Brand image

To attract and recruit internationally mobile employees, researchers have suggested that companies differentiate themselves through a unique and attractive employer image or brand (Christiaans & Buettgen, 2014; Knox & Freeman, 2006; Lewis & Heckman, 2006). Job seekers’ application decisions depend in part on the employer’s brand image, which is often measured according to job seekers’ attitudes and perceived job and organizational attributes and fit (Collins & Stevens, 2002; Lievens, van Hoye, & Anseel, 2007; Phillips et al., 2014). Research has found a strong influence of employer image on perceived employer attractiveness and job seekers’ application intentions (Chapman et al., 2005; Knox & Freeman, 2006; Lemmink, Schuijf & Streukens, 2003; Lievens, van Hoye & Schreurs, 2005; Phillips et al., 2014). Martin, Gollan and Grigg (2011) discuss the possibility that employer branding’s potential effects will be better understood in the context of multinational organizations when theory and practice better connect the internal application of marketing and branding to the key reputational and innovation agendas of MNEs.

National differences have been acknowledged as potentially important when developing international employer brands (Froese et al., 2010; Stahl, Bjorkman, Farndale, Morris, Paauwe, Stiles, Trevor & Wright, 2012). Similarly, the effectiveness of recruitment practices may vary as a function of cultural values (Ma & Allen, 2009). If international work location preferences differ due to national culture or other national differences, the employer’s brand positioning should be adapted rather than standardized (Berthon, Ewing & Hah, 2005; Martin & Hetrick, 2009). Research has found that some facets of organizational image (e.g., task attractiveness) vary across countries, while other facets (e.g., work atmosphere and perceived career opportunities) are more stable in their influence on application intentions (Baum & Kabst, 2013).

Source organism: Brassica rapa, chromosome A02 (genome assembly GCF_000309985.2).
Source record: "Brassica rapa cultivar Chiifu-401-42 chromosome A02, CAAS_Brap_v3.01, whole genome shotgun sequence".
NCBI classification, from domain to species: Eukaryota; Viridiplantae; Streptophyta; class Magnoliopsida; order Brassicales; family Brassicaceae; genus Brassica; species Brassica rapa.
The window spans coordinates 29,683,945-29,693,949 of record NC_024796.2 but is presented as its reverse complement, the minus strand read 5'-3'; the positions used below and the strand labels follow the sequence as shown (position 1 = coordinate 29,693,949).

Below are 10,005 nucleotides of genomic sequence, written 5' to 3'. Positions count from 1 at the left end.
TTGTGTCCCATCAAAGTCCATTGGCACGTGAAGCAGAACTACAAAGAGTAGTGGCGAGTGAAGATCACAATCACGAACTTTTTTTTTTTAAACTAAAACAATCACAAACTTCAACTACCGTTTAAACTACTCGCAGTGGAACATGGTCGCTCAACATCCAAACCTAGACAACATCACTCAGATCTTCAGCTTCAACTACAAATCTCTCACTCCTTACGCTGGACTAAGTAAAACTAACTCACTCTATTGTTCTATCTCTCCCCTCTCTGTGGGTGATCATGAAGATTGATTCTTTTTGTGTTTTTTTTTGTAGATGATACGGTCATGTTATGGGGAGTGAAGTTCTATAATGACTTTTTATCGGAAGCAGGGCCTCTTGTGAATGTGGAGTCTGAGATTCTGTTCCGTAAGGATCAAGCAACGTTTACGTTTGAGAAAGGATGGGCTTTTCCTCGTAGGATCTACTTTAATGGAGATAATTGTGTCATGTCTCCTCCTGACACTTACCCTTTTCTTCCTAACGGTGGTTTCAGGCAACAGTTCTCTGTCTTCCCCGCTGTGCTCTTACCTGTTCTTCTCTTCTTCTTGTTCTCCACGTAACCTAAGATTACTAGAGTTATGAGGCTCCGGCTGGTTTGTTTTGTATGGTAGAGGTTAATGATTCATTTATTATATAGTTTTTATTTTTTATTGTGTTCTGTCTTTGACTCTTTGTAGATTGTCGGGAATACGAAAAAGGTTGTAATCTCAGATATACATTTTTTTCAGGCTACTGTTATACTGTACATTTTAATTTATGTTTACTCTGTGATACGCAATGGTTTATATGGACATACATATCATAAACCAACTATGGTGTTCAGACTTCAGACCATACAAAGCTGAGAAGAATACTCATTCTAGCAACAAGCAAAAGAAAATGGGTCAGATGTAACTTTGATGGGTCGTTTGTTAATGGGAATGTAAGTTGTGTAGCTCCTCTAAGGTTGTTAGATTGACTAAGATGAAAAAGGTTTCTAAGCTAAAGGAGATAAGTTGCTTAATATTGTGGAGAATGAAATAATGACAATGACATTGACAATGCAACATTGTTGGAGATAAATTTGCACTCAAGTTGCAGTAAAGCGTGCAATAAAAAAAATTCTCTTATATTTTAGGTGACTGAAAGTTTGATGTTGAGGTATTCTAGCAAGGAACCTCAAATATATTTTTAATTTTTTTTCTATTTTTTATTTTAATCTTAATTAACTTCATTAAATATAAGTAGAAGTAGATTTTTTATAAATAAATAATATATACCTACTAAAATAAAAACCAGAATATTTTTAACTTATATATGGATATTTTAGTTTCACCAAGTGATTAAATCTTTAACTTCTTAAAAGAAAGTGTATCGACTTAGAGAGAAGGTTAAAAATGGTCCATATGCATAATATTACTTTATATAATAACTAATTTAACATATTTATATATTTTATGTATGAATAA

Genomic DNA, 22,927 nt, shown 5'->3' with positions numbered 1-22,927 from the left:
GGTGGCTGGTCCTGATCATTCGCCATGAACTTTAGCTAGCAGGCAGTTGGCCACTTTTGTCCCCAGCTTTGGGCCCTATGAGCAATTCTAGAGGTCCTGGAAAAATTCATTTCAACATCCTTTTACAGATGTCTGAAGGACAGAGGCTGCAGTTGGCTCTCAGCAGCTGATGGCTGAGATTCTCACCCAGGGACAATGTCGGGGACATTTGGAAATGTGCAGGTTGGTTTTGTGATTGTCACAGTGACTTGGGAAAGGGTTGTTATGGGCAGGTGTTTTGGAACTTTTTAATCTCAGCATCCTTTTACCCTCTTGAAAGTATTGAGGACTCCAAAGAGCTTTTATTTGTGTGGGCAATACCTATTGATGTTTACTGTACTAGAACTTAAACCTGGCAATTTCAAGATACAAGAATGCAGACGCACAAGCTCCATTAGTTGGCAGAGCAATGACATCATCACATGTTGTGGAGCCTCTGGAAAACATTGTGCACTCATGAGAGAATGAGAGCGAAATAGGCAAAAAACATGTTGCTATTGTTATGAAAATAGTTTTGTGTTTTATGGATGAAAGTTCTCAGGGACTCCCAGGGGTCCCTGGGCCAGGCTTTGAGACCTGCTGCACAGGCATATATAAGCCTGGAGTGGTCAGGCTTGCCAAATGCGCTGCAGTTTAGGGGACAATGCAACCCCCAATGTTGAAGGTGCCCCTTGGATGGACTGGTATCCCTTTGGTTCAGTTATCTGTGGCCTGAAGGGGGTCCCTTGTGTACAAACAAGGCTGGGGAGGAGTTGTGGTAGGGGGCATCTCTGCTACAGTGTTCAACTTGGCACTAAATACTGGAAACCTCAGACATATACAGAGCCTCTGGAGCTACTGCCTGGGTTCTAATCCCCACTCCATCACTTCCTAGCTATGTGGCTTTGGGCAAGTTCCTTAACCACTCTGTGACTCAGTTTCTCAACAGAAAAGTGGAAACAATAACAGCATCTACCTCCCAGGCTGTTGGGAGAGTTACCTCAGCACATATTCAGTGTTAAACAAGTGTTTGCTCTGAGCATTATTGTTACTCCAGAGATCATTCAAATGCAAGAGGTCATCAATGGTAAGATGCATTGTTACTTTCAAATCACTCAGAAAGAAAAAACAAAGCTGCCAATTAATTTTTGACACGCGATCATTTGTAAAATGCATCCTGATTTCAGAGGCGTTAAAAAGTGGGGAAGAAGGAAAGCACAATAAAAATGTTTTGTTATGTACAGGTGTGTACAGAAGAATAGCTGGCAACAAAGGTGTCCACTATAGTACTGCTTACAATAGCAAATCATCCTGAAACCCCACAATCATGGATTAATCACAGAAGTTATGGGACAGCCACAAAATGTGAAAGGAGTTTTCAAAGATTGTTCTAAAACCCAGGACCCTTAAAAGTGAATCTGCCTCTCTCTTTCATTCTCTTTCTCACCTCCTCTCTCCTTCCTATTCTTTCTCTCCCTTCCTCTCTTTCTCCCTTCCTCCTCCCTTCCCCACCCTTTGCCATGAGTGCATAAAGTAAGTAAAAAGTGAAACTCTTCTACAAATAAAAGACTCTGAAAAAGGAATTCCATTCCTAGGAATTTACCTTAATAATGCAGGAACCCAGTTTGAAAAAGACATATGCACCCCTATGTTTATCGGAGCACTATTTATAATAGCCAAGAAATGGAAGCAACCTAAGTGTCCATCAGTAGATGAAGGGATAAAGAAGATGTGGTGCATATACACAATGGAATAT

Caligiuri, Colakoglu, Cerdin and Kim (2010) found that cross-cultural and individual differences influence the role of employer reputation in organizational attraction and recruiting effectiveness. Caligiuri and colleagues (2010) found that, at the cultural level, collectivism, and at the individual level, the need for power and achievement, were related to the importance of employer reputation in organizational attraction. Caligiuri and colleagues suggest that companies consider crafting their recruitment messages to fit the cultural norms of the country in which they are recruiting and also to encourage recruiters to tailor their messages to fit the candidates they are targeting. In developing countries, foreign companies may have a brand advantage simply by virtue of being foreign, as foreign companies are often perceived as offering better pay, opportunities and working conditions (Froese et al., 2010; Newburry, Gardberg & Belkin, 2006). Despite increasing awareness of the important role of employer branding in global recruitment, however, we lack sufficient information about how international companies should adapt their employer branding strategies to different cultural or individual environments or rely on global brand positioning (Caligiuri, 2010).

 
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